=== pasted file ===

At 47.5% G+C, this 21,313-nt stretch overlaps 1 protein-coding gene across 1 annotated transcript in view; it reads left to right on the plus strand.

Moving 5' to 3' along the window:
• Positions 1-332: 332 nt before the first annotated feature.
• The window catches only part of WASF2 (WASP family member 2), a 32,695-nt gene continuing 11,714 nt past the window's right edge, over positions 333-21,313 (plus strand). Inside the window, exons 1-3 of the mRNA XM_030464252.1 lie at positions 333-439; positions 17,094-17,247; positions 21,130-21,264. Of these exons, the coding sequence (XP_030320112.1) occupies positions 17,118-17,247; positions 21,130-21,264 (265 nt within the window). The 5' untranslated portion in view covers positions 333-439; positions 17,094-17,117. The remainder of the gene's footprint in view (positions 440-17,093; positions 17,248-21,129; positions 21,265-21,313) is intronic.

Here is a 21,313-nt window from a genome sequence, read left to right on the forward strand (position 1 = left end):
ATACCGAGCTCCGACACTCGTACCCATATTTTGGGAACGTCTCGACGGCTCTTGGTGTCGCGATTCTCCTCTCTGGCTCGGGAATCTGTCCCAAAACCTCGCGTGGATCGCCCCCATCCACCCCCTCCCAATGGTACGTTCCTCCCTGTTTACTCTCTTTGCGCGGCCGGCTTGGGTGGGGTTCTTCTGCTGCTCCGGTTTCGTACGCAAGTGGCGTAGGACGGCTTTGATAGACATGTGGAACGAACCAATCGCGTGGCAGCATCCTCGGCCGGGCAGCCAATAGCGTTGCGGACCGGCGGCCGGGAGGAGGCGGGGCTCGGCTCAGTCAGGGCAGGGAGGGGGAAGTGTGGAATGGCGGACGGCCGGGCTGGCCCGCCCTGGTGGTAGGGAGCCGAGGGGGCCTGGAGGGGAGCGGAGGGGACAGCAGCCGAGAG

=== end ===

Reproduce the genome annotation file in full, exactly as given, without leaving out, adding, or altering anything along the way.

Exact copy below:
At 47.5% G+C, this 21,313-nt stretch overlaps 1 protein-coding gene across 1 annotated transcript in view; it reads left to right on the plus strand.

Moving 5' to 3' along the window:
• Positions 1-332: 332 nt before the first annotated feature.
• The window catches only part of WASF2 (WASP family member 2), a 32,695-nt gene continuing 11,714 nt past the window's right edge, over positions 333-21,313 (plus strand). Inside the window, exons 1-3 of the mRNA XM_030464252.1 lie at positions 333-439; positions 17,094-17,247; positions 21,130-21,264. Of these exons, the coding sequence (XP_030320112.1) occupies positions 17,118-17,247; positions 21,130-21,264 (265 nt within the window). The 5' untranslated portion in view covers positions 333-439; positions 17,094-17,117. The remainder of the gene's footprint in view (positions 440-17,093; positions 17,248-21,129; positions 21,265-21,313) is intronic.

Here is a 21,313-nt window from a genome sequence, read left to right on the forward strand (position 1 = left end):
ATACCGAGCTCCGACACTCGTACCCATATTTTGGGAACGTCTCGACGGCTCTTGGTGTCGCGATTCTCCTCTCTGGCTCGGGAATCTGTCCCAAAACCTCGCGTGGATCGCCCCCATCCACCCCCTCCCAATGGTACGTTCCTCCCTGTTTACTCTCTTTGCGCGGCCGGCTTGGGTGGGGTTCTTCTGCTGCTCCGGTTTCGTACGCAAGTGGCGTAGGACGGCTTTGATAGACATGTGGAACGAACCAATCGCGTGGCAGCATCCTCGGCCGGGCAGCCAATAGCGTTGCGGACCGGCGGCCGGGAGGAGGCGGGGCTCGGCTCAGTCAGGGCAGGGAGGGGGAAGTGTGGAATGGCGGACGGCCGGGCTGGCCCGCCCTGGTGGTAGGGAGCCGAGGGGGCCTGGAGGGGAGCGGAGGGGACAGCAGCCGAGAG